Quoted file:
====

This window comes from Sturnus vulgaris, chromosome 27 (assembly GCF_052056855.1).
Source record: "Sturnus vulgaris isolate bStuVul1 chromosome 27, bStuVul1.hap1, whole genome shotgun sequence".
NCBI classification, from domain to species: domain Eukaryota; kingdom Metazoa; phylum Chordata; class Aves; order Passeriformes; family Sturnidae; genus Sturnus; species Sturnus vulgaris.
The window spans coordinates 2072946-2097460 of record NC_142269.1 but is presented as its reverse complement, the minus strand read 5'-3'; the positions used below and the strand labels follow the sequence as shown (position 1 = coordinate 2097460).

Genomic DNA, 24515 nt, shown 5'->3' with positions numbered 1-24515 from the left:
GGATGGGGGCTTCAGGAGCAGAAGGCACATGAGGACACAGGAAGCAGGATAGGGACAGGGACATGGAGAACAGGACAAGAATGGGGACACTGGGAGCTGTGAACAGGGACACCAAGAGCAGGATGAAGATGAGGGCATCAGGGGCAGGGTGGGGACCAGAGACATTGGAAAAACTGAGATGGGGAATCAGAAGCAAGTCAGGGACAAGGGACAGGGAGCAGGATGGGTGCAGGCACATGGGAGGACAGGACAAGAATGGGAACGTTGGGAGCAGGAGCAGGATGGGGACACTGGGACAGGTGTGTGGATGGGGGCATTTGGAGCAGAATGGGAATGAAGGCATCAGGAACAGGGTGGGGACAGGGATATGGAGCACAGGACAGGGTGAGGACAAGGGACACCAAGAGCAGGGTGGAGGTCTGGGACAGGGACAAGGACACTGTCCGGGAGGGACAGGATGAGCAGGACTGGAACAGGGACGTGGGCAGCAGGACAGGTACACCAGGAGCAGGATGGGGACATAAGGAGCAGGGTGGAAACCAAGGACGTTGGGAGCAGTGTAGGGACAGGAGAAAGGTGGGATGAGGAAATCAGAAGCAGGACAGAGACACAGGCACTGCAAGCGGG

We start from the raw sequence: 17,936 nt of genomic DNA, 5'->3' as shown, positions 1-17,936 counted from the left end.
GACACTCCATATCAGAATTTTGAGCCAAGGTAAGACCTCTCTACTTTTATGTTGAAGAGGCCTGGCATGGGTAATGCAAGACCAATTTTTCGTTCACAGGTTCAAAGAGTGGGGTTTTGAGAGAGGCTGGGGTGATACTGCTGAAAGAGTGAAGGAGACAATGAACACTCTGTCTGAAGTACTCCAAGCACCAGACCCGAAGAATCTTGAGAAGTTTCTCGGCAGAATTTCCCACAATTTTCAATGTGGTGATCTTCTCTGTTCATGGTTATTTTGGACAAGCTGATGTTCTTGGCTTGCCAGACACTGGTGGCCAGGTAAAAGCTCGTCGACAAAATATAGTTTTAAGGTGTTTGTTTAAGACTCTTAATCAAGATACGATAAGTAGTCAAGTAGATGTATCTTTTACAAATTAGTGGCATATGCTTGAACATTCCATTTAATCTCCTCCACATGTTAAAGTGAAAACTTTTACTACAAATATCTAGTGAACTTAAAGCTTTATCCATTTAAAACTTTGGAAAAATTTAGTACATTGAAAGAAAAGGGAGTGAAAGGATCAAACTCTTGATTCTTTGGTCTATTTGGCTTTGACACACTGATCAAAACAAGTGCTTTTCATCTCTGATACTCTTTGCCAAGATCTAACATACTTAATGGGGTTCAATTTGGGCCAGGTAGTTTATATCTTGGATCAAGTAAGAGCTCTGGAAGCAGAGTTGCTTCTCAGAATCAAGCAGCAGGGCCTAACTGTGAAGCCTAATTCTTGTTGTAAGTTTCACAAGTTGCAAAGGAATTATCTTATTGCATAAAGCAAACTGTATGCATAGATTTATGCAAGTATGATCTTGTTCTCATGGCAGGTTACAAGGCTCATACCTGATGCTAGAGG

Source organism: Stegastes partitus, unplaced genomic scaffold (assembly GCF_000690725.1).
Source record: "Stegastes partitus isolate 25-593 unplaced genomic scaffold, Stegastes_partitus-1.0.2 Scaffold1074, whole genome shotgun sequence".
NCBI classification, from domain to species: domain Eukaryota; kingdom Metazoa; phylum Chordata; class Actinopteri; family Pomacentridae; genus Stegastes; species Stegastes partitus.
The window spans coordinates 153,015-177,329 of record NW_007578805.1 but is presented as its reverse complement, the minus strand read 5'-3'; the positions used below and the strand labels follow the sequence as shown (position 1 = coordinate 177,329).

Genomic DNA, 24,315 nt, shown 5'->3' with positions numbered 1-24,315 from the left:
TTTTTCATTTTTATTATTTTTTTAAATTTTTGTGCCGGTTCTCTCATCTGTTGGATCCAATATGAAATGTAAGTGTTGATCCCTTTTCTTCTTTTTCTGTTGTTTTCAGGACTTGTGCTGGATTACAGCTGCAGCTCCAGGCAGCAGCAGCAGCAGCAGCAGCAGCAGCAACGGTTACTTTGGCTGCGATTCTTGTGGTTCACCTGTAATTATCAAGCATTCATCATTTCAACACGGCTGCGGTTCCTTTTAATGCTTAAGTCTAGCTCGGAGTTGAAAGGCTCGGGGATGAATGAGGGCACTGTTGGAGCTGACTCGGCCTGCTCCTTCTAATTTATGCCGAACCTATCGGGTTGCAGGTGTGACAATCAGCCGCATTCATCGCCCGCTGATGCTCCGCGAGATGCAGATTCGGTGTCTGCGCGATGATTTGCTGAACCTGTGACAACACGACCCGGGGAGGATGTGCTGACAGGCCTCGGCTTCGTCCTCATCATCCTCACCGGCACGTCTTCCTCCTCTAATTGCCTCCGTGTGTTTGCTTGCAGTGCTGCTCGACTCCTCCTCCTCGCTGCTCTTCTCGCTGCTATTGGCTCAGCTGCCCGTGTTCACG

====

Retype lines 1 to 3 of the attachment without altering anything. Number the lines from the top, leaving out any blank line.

This window comes from Sturnus vulgaris, chromosome 27 (assembly GCF_052056855.1).
Source record: "Sturnus vulgaris isolate bStuVul1 chromosome 27, bStuVul1.hap1, whole genome shotgun sequence".
NCBI classification, from domain to species: domain Eukaryota; kingdom Metazoa; phylum Chordata; class Aves; order Passeriformes; family Sturnidae; genus Sturnus; species Sturnus vulgaris.